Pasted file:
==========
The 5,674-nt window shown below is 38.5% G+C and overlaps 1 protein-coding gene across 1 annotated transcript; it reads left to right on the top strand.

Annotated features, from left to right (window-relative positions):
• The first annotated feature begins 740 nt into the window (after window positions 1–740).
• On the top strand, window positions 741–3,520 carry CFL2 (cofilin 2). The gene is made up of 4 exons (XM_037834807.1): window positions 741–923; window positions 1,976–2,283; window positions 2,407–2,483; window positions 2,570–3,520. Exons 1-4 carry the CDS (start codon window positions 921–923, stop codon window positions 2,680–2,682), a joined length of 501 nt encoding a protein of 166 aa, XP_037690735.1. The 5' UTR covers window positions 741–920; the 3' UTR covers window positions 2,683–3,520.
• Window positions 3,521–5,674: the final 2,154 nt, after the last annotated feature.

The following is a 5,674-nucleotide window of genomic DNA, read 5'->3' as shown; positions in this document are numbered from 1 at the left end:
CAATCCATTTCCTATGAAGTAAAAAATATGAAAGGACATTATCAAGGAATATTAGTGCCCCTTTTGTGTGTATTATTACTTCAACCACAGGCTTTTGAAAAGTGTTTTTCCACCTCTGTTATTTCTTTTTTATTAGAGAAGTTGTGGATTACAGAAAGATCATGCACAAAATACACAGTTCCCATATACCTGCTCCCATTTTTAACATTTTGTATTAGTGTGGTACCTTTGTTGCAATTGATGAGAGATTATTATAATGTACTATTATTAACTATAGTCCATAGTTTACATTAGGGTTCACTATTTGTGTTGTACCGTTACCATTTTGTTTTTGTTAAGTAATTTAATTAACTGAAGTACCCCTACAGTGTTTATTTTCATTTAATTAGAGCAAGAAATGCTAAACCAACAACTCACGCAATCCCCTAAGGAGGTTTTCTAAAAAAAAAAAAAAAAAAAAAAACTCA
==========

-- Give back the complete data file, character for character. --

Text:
The 5,674-nt window shown below is 38.5% G+C and overlaps 1 protein-coding gene across 1 annotated transcript; it reads left to right on the top strand.

Annotated features, from left to right (window-relative positions):
• The first annotated feature begins 740 nt into the window (after window positions 1–740).
• On the top strand, window positions 741–3,520 carry CFL2 (cofilin 2). The gene is made up of 4 exons (XM_037834807.1): window positions 741–923; window positions 1,976–2,283; window positions 2,407–2,483; window positions 2,570–3,520. Exons 1-4 carry the CDS (start codon window positions 921–923, stop codon window positions 2,680–2,682), a joined length of 501 nt encoding a protein of 166 aa, XP_037690735.1. The 5' UTR covers window positions 741–920; the 3' UTR covers window positions 2,683–3,520.
• Window positions 3,521–5,674: the final 2,154 nt, after the last annotated feature.

The following is a 5,674-nucleotide window of genomic DNA, read 5'->3' as shown; positions in this document are numbered from 1 at the left end:
CAATCCATTTCCTATGAAGTAAAAAATATGAAAGGACATTATCAAGGAATATTAGTGCCCCTTTTGTGTGTATTATTACTTCAACCACAGGCTTTTGAAAAGTGTTTTTCCACCTCTGTTATTTCTTTTTTATTAGAGAAGTTGTGGATTACAGAAAGATCATGCACAAAATACACAGTTCCCATATACCTGCTCCCATTTTTAACATTTTGTATTAGTGTGGTACCTTTGTTGCAATTGATGAGAGATTATTATAATGTACTATTATTAACTATAGTCCATAGTTTACATTAGGGTTCACTATTTGTGTTGTACCGTTACCATTTTGTTTTTGTTAAGTAATTTAATTAACTGAAGTACCCCTACAGTGTTTATTTTCATTTAATTAGAGCAAGAAATGCTAAACCAACAACTCACGCAATCCCCTAAGGAGGTTTTCTAAAAAAAAAAAAAAAAAAAAAAACTCA